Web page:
THE SUNFLOWER beauty salon on Russel Street in Kolkata has been gutted for renovation, but a row of elegant Indian ladies sits perched inside its temporary digs, an air-conditioned cargo container. The hairdressers, sisters-in-law named Winnie and Patsy, snip away while chatting to their clients in Hindi, Bengali and English—and to each other in Hakka, a language of southern China. Prettified heads can look through makeshift windows at signs in Chinese across the street, which announce the Shanghai Company, a laundry in an art-deco pile from the 1930s. At the street corner a club offers a Chinese thali, a form of trans-Himalayan fusion cuisine. In the city’s two Chinatowns red lanterns herald Taoist temples and clan associations.
Kolkata has long been home to India’s largest Chinese community. At its peak, when Calcutta (as it then was) was the capital of imperial India, it was home to 50,000 ethnic Chinese. But relations between the two Asian giants are often testy. In 1962, when they fought a brief border war, about 15,000 Chinese from Kolkata were rounded up. Thousands were interned in prison camps in the desert in far-off Rajasthan. When they made their way back home, they found the government had auctioned off their property. Winnie lost her father and her chance of schooling, but managed to open her salon in 1968.
Indian and Chinese forces have been fighting along the Himalayan border again over the past year, in the worst clashes since the 1960s. On June 15th 20 Indian soldiers were beaten to death. In response nationalist groups called for a boycott of Chinese goods and even of Chinese food (although that is invariably cooked by Indians). The national government banned a series of popular Chinese-owned mobile-phone apps. The Global Times, a belligerent state-run newspaper in China, reported a “wave of anti-China sentiment in India”.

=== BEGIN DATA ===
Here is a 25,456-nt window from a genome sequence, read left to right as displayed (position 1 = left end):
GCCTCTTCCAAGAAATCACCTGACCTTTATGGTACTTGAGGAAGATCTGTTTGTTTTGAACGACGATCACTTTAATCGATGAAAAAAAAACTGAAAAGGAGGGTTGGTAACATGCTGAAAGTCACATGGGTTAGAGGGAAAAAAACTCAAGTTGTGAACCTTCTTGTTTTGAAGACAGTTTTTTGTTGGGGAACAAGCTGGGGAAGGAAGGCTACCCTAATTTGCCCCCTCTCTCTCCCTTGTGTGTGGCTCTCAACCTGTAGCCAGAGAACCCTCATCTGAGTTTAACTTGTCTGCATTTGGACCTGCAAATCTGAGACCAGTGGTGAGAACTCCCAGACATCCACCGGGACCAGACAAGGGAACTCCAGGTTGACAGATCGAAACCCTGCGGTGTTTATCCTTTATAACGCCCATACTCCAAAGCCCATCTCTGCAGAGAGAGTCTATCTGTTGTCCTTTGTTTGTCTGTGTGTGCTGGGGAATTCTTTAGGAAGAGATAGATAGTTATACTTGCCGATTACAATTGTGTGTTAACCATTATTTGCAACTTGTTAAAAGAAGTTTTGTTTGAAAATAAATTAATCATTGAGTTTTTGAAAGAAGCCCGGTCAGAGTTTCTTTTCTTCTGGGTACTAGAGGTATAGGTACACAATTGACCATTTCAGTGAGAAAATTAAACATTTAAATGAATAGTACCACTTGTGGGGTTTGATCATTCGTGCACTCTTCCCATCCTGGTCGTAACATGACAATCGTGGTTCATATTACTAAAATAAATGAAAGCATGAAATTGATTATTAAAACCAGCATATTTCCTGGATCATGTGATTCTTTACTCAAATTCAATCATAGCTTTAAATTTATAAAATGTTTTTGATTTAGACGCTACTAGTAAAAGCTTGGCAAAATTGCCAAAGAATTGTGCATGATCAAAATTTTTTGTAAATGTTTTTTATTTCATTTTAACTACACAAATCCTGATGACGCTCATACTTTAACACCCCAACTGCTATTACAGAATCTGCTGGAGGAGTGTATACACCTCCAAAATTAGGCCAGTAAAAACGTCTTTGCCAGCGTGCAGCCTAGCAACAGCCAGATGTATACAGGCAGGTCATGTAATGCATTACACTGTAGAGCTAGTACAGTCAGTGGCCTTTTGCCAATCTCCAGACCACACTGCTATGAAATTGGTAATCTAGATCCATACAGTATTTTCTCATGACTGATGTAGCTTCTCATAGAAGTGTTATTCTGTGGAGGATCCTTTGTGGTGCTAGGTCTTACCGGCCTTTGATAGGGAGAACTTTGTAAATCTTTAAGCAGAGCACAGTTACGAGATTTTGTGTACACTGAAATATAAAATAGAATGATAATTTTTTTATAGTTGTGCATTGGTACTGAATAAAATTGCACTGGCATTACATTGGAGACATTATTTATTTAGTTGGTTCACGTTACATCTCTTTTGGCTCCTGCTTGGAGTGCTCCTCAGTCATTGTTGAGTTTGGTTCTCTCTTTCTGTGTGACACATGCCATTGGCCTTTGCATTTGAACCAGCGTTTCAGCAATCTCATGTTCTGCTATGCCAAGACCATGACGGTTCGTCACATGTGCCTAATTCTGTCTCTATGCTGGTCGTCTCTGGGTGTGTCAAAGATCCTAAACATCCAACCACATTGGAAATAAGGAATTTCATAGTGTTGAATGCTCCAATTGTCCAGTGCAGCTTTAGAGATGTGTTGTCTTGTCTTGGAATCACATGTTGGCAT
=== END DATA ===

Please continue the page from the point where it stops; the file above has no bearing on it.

Few residents of Kolkata have turned on their ethnic-Chinese compatriots, however. To show where their loyalties lay, a group of Chinese-Kolkatans organised a sing-along of a patriotic Indian songs. Chinese temples flew the Indian tricolour, as usual. Older locals still favour Chinese carpenters, dentists and cobblers.
Yet the Chinese community is wilting, anyway. It now numbers perhaps 2,500. Many more “Calcutta Chinese” live in Markham, a city in Canada, than in Kolkata. At the Sunflower, Winnie’s niece gossips at the till about Canadian visas.
Patrick Lee wishes any of his children would come back from abroad to keep his family’s business going. He and his brothers make eco-friendly leather and bottle spicy sauce for the Pou Chong brand. India, he feels, has been a good home to his family, though his in-laws were incarcerated in 1962. “Overnight they lost everything, entire life’s earnings, everything. So there is some fear.” ■
This article appeared in the Asia section of the print edition under the headline “The Kolkata clan”